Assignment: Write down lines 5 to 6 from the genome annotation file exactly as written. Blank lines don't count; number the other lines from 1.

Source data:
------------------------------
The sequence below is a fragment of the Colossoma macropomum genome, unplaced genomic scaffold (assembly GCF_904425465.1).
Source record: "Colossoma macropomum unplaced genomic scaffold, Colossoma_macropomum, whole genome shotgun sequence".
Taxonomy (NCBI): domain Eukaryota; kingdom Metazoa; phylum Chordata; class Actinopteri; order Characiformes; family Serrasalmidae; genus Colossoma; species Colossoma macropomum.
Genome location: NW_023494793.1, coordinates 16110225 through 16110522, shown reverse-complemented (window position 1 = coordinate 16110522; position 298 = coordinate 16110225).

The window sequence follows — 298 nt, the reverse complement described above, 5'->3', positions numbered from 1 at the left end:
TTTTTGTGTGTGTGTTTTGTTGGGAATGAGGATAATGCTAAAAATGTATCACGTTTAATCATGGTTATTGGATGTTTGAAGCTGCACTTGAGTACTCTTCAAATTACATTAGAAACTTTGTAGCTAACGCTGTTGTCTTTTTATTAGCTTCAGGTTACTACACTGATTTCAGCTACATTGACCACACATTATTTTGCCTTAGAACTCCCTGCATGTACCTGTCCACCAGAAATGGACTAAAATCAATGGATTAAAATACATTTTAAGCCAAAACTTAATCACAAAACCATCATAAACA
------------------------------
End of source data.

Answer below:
The window sequence follows — 298 nt, the reverse complement described above, 5'->3', positions numbered from 1 at the left end:
TTTTTGTGTGTGTGTTTTGTTGGGAATGAGGATAATGCTAAAAATGTATCACGTTTAATCATGGTTATTGGATGTTTGAAGCTGCACTTGAGTACTCTTCAAATTACATTAGAAACTTTGTAGCTAACGCTGTTGTCTTTTTATTAGCTTCAGGTTACTACACTGATTTCAGCTACATTGACCACACATTATTTTGCCTTAGAACTCCCTGCATGTACCTGTCCACCAGAAATGGACTAAAATCAATGGATTAAAATACATTTTAAGCCAAAACTTAATCACAAAACCATCATAAACA